Newburgh Heritage

Newburgh, Be Mine – 4Ever

By Mary McTamaney
Posted 2/17/24

After yesterday, there are still small dishes of valentine treats in many of our homes: red-wrapped candies, heart-shaped cookies, ripe red raspberries or strawberries, maybe dipped in chocolate. …

This item is available in full to subscribers.

Please log in to continue

Log in
Newburgh Heritage

Newburgh, Be Mine – 4Ever


After yesterday, there are still small dishes of valentine treats in many of our homes: red-wrapped candies, heart-shaped cookies, ripe red raspberries or strawberries, maybe dipped in chocolate. Looking around the house and out the window to the wider neighborhood made me think of the ways Newburgh itself is my valentine. Why should we, its citizens, all embrace its story?

We stuck together, often when we were in harm’s way. Our first civilian government was a Committee of Safety organized in 1775 to be ready to lead and defend ourselves in case of British attack. Our citizens met in private homes to plan how we could survive if invaded and how we could save what treasure we had and salvage enough to live after a war. We formed a fire safety company in 1797 to protect our people and our property. In the days of open hearths, fire was a constant threat. Every household was assigned one or more leather buckets and they ran to fill them from springs, brooks and ponds and then kept a hand-to-hand bucket brigade going to extinguish the flames that threatened neighbors. One man was always assigned in the winter to keep a hole cut and open in the river ice, no matter how thick, so that water could be hauled up from the river too.

We collected alms and cared for the poor starting in the 18th century and had erected a homeless shelter by 1814. We built an academy to educate our children through the high school level by 1798.

Volunteers visited the sick and handicapped and formed an Aid Society during the Civil War. Young boys formed a volunteer mail corps to collect the letters written by WWI troops as they passed by the hundreds through Newburgh on their way to Europe. The boys would run beside the trains and take the letters and envelopes or addresses, then stamp and mail them so loved ones could read their sons’ last goodbyes.

We overcame fear and hardship to build a better life for our families. William MacGregorie landed at the mouth of the Moodna Creek, followed by Joshua Kockerthal at the Quassaick Creek and then Louis Gomez at the Marlboro Creek between 1683 and 1714, each leading his family and friends to what he hoped would be a new start after years of starvation, war and persecution in their old worlds. In a wilderness setting, they worked from dawn to dark, developed new skills, learned to communicate with and trade with the Munsee peoples who traveled these woodlands and set the stage for the towns that followed.

Women and children worked to build the first roads and men laid the first Hudson River Railroad line or dug the clay in brickyards that produced billions of bricks for Manhattan.

We had industrious, innovative minds. Daguerreotypes (the precursor to photographs) were created on the waterfront where New Windsor meets Newburgh. The Newburgh Steam Mills wove cotton and muslin not by water power (as had been the way in England and New England) but by steam engines.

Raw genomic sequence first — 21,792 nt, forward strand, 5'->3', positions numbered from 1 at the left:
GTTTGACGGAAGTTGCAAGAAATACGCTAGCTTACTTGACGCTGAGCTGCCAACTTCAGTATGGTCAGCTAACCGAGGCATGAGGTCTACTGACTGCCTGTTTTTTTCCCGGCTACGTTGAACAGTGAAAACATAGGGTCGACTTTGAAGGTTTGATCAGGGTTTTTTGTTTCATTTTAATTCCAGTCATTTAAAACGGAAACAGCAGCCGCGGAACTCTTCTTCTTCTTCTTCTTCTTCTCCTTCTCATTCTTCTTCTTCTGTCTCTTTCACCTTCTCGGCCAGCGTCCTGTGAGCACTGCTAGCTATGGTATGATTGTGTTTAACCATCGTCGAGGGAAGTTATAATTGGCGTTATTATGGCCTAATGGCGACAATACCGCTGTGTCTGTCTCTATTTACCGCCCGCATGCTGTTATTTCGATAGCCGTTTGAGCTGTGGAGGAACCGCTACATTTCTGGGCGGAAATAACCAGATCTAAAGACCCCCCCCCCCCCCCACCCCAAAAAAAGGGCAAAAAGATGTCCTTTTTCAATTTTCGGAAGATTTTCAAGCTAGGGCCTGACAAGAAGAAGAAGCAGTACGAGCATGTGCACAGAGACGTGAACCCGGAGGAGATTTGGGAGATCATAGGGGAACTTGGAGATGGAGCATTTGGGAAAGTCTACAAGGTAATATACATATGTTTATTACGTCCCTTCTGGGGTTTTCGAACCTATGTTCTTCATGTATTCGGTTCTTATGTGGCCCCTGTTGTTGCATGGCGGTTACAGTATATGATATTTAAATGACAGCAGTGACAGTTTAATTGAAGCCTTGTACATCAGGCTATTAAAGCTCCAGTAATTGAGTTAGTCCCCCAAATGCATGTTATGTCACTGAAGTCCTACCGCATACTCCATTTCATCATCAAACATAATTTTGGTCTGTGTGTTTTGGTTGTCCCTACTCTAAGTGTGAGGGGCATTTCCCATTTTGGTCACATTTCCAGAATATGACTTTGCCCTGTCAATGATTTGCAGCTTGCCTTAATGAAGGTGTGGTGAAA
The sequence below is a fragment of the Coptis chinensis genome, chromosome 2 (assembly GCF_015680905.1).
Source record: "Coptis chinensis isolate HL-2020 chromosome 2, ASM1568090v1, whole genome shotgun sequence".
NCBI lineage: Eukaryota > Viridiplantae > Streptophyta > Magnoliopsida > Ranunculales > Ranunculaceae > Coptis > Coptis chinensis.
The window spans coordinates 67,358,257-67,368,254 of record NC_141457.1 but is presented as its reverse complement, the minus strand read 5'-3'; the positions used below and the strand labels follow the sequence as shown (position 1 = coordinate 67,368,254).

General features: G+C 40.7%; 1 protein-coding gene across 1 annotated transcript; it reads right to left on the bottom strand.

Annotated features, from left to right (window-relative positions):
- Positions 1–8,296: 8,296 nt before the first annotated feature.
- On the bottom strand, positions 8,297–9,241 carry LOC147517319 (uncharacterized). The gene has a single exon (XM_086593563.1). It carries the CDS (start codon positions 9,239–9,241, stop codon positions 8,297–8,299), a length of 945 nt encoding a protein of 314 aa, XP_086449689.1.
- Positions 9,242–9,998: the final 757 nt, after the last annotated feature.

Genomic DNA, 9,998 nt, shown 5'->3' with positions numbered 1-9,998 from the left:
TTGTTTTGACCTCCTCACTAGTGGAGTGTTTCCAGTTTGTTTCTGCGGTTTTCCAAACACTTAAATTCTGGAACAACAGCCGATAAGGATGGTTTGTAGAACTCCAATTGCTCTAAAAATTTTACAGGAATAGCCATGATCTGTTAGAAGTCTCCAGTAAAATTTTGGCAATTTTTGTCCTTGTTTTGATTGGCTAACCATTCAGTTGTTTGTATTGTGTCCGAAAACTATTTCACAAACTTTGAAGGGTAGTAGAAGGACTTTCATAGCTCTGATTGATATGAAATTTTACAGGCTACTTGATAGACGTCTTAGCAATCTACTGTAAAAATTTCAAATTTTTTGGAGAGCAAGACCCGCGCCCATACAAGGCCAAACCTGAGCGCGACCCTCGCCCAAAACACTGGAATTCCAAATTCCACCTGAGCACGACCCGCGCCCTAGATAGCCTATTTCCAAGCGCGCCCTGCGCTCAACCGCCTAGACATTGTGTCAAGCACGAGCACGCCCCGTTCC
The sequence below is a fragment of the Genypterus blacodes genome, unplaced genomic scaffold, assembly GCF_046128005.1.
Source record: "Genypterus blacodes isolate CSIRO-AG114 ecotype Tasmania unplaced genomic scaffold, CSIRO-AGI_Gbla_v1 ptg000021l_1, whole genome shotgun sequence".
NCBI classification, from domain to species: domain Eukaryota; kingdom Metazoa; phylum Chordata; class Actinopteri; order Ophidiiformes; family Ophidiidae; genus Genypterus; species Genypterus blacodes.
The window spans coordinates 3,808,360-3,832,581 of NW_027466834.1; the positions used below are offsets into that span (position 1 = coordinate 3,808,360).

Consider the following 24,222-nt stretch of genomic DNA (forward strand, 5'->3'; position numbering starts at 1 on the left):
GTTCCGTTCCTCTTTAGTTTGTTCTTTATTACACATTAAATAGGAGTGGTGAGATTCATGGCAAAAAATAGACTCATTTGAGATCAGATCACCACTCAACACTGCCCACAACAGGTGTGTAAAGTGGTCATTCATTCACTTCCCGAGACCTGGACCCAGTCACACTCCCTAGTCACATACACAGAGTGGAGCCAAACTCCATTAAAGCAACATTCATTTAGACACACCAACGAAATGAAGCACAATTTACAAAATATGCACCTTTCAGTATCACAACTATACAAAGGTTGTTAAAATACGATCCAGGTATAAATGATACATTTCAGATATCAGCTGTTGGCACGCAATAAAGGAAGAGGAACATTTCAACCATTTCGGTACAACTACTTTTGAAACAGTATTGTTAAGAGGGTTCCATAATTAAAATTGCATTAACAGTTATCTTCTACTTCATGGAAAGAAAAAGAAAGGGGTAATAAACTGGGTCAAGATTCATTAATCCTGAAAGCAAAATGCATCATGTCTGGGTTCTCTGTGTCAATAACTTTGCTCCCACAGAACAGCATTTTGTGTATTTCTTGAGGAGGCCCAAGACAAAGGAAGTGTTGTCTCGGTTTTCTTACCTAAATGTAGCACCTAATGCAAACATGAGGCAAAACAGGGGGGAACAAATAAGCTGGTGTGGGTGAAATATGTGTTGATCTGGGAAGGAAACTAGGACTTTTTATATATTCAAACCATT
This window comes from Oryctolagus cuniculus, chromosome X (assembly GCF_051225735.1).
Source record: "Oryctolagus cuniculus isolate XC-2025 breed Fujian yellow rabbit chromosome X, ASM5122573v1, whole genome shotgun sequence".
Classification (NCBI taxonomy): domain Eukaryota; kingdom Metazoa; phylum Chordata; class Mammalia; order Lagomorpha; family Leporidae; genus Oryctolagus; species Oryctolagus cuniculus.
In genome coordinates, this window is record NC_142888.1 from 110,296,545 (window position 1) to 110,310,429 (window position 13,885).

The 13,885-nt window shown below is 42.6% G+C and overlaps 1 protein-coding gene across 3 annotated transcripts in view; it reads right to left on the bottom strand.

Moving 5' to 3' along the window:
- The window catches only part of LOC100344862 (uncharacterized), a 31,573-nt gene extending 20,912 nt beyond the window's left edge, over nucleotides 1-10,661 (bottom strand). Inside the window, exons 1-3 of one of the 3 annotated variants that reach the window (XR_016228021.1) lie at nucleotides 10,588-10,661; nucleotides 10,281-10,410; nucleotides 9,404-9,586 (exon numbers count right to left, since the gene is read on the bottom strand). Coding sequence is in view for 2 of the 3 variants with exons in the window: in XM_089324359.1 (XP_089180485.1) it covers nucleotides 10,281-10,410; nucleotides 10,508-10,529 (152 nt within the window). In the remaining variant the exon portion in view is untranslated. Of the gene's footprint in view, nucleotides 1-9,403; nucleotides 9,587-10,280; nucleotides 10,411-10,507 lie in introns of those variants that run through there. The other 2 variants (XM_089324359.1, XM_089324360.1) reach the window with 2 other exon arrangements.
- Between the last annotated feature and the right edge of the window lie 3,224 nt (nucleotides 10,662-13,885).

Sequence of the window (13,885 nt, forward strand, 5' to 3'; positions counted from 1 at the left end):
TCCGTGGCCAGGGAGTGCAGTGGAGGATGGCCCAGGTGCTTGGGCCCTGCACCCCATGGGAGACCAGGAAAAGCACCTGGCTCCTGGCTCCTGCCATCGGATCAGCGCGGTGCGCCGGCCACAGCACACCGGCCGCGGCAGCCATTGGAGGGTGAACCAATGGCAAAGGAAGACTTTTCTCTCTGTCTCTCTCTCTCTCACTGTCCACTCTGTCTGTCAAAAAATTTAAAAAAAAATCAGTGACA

That fabric factory lifted Newburgh out of a bad economic slide in the 1840’s when many businessmen pooled their resources to build a giant facility to compete on a world market. Steam power took a great technological leap forward thanks to Newburgh’s William Wright who invented the rotating steam valve that powered new types of engines to run steamships and power plants. Thomas Edison’s engineers spent weeks in Newburgh building and overseeing the construction of our early electrical generating station designed, thanks to the insistence of Newburgh leaders, with capacity for the whole city.

We nurtured artistic minds as well. Asher B. Durand, Jasper Cropsey and Thomas B. Pope all sat overlooking the Hudson and along the beautiful Moodna and Quassaick Creeks to paint their world-famous landscapes. The art of landscape design was born here at Highland Gardens, the studio run by Andrew Downing, the man who, before his tragic death in a riverboat accident, was contracted to design the U.S. Capitol grounds and New York’s Central Park.

We have connections to the wider world to brag about. Dennings Point Brickyards (where many Newburghers worked) supplied the bricks for the Empire State Building. On that same Dennings Point, two centuries earlier, Alexander Hamilton wrote many of the Federalist Papers that directed our national constitution. Firth Carpet Company produced the carpet for Radio City Music Hall. Wright Engine Works made the engines that powered the trolley over the Brooklyn Bridge as well as the turbines that created electricity from the damming of the Monongahela River.

Competitive rowing races began at Newburgh Bay in 1837 and for years our teams were the best in the nation. That same championship lineage applies to our speed skaters. Newburgh once housed the National Speed Skating Hall of Fame. Annually, thousands of veterans who were wounded in battle come to the Purple Heart Hall of Honor. It is here where Washington himself instituted and awarded that first Badge of Merit.

So, in the spirit of Valentine’s Day, think of your own list of things to love about our community. Speak about them to others and, like the words on the little candy hearts, “Newburgh, Be Mine, 4 Ever.”